Bart Ehrman has been blogging about the quaint way too many biblical scholars (himself included) play games with the meaning of “myth” in relation to the gospel narratives. The message strikes me as being something like saying Aesop’s fables are true stories because they contain useful lessons.
Why can’t they just say, yes, Aesop’s fables and the Bible stories are fables or myths or fairy tales but they contain valuable lessons or moral guidance?
Why try to give the stories a fabricated status of “truth” simply because they supposedly contain what some people consider worthwhile lessons?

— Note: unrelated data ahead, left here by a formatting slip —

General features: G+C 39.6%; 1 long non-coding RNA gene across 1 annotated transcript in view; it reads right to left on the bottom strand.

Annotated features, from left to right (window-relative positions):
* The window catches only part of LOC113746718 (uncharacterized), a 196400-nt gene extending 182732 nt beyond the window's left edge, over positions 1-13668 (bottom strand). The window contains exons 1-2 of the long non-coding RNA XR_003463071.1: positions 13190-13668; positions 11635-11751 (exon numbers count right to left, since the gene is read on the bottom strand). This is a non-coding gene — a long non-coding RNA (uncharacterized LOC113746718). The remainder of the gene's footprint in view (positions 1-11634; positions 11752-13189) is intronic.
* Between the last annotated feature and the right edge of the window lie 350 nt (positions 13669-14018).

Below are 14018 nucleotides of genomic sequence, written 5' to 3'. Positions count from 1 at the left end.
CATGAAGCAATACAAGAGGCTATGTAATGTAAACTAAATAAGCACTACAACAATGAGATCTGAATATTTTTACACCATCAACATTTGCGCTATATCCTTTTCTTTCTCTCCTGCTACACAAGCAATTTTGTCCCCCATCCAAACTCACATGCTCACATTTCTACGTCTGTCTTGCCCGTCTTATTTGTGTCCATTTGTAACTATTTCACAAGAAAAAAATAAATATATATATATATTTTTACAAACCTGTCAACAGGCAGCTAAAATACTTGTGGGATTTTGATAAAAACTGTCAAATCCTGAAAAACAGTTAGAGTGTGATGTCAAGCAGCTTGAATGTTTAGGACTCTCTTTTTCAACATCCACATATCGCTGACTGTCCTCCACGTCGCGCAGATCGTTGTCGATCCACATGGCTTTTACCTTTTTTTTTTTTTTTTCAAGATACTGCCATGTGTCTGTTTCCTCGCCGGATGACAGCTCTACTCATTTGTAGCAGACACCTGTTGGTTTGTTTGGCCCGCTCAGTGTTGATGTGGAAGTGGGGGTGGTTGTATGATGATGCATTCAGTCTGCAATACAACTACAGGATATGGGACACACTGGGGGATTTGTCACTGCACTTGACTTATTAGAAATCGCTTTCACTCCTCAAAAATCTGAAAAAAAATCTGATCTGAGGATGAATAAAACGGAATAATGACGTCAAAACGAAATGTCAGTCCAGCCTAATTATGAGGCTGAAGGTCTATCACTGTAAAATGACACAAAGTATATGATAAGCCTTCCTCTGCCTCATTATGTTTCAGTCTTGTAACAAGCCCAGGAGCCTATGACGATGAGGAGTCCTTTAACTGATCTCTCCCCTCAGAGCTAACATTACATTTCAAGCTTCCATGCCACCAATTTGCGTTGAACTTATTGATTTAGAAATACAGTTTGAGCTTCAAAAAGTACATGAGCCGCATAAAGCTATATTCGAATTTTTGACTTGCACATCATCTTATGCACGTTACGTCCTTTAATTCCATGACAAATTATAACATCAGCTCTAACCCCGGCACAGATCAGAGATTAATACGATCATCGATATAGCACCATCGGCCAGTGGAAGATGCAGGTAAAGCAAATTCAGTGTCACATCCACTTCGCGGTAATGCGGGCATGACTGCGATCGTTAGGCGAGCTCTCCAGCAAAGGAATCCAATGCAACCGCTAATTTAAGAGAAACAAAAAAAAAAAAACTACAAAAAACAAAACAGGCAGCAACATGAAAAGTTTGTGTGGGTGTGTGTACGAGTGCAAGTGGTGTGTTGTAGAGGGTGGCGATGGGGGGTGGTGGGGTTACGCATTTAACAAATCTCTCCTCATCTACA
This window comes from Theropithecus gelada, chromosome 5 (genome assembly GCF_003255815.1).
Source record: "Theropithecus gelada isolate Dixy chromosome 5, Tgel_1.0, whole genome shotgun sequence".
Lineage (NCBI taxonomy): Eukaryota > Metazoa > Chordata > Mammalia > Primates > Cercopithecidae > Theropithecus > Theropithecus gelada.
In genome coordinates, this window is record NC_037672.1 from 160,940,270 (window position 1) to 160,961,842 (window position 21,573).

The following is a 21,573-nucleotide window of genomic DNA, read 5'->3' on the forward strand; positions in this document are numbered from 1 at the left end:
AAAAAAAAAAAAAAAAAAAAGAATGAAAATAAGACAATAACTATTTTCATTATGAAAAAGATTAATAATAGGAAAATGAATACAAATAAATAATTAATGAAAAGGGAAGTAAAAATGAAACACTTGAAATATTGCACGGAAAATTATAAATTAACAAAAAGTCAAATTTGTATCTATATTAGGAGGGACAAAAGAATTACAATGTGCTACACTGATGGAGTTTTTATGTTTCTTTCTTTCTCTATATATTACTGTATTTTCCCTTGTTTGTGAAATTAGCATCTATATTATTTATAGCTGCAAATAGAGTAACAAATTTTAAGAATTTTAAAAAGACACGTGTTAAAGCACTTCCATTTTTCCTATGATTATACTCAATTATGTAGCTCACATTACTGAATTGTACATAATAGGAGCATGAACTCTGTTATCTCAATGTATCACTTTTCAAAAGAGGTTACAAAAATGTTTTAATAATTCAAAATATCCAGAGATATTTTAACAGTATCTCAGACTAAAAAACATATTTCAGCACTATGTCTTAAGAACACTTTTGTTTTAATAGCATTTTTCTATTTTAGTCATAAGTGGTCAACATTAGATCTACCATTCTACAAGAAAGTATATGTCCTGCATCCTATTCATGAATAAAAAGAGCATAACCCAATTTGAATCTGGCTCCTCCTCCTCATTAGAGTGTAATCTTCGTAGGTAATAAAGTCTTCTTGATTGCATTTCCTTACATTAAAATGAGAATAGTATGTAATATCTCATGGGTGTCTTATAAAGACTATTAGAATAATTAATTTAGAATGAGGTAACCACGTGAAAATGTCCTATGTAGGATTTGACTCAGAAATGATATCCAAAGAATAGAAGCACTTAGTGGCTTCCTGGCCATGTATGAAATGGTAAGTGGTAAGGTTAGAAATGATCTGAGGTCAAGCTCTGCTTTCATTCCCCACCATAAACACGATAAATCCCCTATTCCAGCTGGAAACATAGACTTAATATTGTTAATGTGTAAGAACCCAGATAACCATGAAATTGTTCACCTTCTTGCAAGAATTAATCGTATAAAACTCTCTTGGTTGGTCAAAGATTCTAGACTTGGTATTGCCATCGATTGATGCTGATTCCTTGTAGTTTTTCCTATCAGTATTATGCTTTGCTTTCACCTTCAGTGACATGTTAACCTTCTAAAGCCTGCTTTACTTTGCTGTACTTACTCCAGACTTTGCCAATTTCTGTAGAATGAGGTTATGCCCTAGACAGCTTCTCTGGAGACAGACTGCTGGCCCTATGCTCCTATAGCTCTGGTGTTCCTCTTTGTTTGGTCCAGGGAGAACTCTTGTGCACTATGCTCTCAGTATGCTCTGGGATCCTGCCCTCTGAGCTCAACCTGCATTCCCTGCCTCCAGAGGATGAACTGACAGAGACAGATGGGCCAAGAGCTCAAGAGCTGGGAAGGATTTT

Latest posts by Neil Godfrey (see all)
- Gospels Cut from Jewish Scriptures, #7 (conclusion) - 2020-12-05 09:23:50 GMT+0000
- The antidote to George Orwell’s memory hole in 1984 - 2020-12-04 00:47:22 GMT+0000
- Who Will See “The Kingdom of God Coming with Power” in Mark 9:1? - 2020-12-02 08:10:09 GMT+0000
If you enjoyed this post, please consider donating to Vridar. Thanks!